Learning to Listen
When our girls were in high school and they needed to unload the overwhelming realities and frustrations of life, I had to re-learn how to listen. But first, I’d stop them right in the middle of the 'rant' and ask them this question, "Whoa… Just checking. Do you just need to vent right now (and I’ll just listen) or do you want me to brainstorm possible solutions or insights to the problem with you?"
Guess what the answer was 99% of the time?
Yep, you likely guessed right. The answer typically was – “I just need to talk it out.”
There were many blessings that came out of that mini time-out. We both were now on the same page. My daughter could talk freely and passionately about all that was weighing heavy on her mind and heart. The responsibility to “mother” her was now lifted off of my shoulders and put back into the Lord's hands. With our roles and perspectives put in place, I was then able to fully turn my attention to her – and be a listening ear, a comforting mama and a concerned friend. Yes, there were also times when they were genuinely looking for advice and ideas. In those moments, I’d ask questions, we’d problem solve together and I might (depending on the day) give a little extra motherly advice or a reminder from Scripture. No matter which role my daughter needed me to take on in a given situation, those moments together always served as a reminder to pray for them as they processed life and - hopefully - sought God's counsel.
Soon, all the girls had graduated from high school and inevitably faced more challenges in college and young adulthood. Relationships, marriage, childbirth, job challenges all came racing to the forefront. An exciting time of life which was full of new experiences – and new challenges. Now, life continues on, and I'm so thankful for the moments when we share life together and have the freedom to say to each other – “What do you need right now? A counselor. A listening ear. A cheerleader. Or, a problem solver?”
This listening exercise with my daughters eventually gave me the courage to take mini time-outs in other situations when I'm called on to listen – or to give advice. With friends or church family, however, it may look a little different. I still purpose to listen first. And then listen some more. And maybe even listen some more. Only then, do I consider whether it is best to offer advice (especially if asked for) or to gently ask them, “Would you like to pray together about the situation or would you like to talk through some possible things to try to help the situation?” Listening is so much easier than giving advice, once you learn to actually listen. But, boy does it take practice.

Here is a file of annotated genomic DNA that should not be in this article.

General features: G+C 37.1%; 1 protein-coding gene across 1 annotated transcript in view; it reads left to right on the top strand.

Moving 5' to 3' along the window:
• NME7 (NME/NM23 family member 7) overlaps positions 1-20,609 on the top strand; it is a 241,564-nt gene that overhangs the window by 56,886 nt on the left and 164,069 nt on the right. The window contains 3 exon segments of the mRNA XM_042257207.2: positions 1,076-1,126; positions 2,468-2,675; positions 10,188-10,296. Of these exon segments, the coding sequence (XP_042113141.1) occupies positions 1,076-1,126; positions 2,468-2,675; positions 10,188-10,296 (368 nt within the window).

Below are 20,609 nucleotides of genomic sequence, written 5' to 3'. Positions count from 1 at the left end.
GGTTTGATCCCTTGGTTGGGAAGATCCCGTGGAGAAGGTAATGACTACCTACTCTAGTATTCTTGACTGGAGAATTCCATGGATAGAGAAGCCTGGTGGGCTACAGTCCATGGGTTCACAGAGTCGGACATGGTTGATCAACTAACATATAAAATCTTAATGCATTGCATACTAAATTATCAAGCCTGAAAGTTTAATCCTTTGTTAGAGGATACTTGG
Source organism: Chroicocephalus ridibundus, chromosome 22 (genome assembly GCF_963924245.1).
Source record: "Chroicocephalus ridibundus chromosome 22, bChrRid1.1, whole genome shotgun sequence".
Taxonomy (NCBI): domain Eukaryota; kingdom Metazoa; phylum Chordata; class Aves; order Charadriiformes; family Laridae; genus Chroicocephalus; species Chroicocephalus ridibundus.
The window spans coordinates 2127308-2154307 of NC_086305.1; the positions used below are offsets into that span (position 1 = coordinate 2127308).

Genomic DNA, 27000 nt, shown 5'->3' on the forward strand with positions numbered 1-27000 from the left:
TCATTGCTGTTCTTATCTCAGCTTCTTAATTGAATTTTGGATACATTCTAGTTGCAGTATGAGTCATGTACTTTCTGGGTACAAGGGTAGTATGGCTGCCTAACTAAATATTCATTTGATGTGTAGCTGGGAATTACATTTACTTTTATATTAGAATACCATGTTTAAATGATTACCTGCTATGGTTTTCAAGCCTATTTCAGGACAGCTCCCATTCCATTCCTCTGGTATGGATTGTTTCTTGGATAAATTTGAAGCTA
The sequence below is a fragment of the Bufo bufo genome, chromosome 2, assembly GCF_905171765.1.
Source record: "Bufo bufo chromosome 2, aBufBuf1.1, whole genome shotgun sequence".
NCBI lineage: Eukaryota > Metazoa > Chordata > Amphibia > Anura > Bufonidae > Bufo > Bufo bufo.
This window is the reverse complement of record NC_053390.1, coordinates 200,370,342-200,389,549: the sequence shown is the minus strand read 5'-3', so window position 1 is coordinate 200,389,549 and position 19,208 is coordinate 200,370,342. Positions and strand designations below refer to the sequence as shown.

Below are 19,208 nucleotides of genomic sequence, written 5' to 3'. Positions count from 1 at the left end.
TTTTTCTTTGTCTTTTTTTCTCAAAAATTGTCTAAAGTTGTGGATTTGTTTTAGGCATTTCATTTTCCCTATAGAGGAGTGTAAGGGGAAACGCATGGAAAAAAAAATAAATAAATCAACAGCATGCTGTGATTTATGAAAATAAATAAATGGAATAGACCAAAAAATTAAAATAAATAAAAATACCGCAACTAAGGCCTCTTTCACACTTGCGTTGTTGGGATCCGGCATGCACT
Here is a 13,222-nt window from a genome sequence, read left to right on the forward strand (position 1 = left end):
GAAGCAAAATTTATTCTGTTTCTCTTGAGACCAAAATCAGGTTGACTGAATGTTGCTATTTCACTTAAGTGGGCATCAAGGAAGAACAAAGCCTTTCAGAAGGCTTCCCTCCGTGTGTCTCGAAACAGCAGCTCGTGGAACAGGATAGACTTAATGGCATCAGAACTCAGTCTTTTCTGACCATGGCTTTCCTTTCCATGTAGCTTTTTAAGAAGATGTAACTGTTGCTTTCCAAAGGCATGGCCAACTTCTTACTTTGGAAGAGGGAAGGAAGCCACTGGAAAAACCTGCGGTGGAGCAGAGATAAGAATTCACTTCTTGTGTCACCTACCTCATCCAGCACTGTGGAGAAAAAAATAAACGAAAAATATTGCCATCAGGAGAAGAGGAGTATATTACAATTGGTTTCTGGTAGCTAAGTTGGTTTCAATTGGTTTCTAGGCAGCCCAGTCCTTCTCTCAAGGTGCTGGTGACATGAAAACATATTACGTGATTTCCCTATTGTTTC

Proverbs 18 gives us two very direct words of counsel regarding our listening skills –
“Fools find no pleasure in understanding (listening), but delight in airing their own opinions.” (v. 2)
“To answer before listening – that is folly and shame.” (v. 13)
Opinions are easy, but it takes a lot of self-control to listen first and then give a thoughtful answer. To actually focus on what the person is trying to share with us so that we can gain a true understanding is hard work. The temptation is to start formulating in our minds what we will say next - a word of comfort or a word of counsel. Instead, we must continue the constant battle to tame our tongues all while redirecting our minds to truly listen.
Ultimately, we must always keep our focus on, and direct others to the truth that, the Holy Spirit is our only true counselor and guide. God is the One that has all the answers we need, but He also often gifts us with others to walk alongside of us in life's challenging moments. And, sometimes it is just good to lay it all on the table with a trusted friend, mother, daughter or colleague. Taking the time to talk it out is often beyond therapeutic. Together, we can listen to each other and then allow the Holy Spirit to work it out for our good as we walk through the muck together!
It is only by the grace of God that we will ever succeed with James' challenge when he says, “My dear brothers and sisters, take note of this: Everyone should be quick to listen, slow to speak and slow to become angry.” (1:19) What is true in your life today? Are you quick to speak and slow to listen? Or, have you learned to be slow to speak and quick to listen?
Dear Heavenly Father,
It is so easy to allow our words to spill out of our mouths before we have really taken the time to listen. We formulate opinions often before we have even heard the whole story. Helps us to remember, Lord, that there are always two sides to a story. That everyone truly wants to be heard. Help us to have the self-control to hold our tongue, and give us an extra desire to hear the heart of others. To truly seek to understand. May we always remember to point others to You for their answers, their comfort and their peace. May we be your listening ears and arms of love to our families, friends and husbands. Give us the courage to be quick to listen and slow to speak.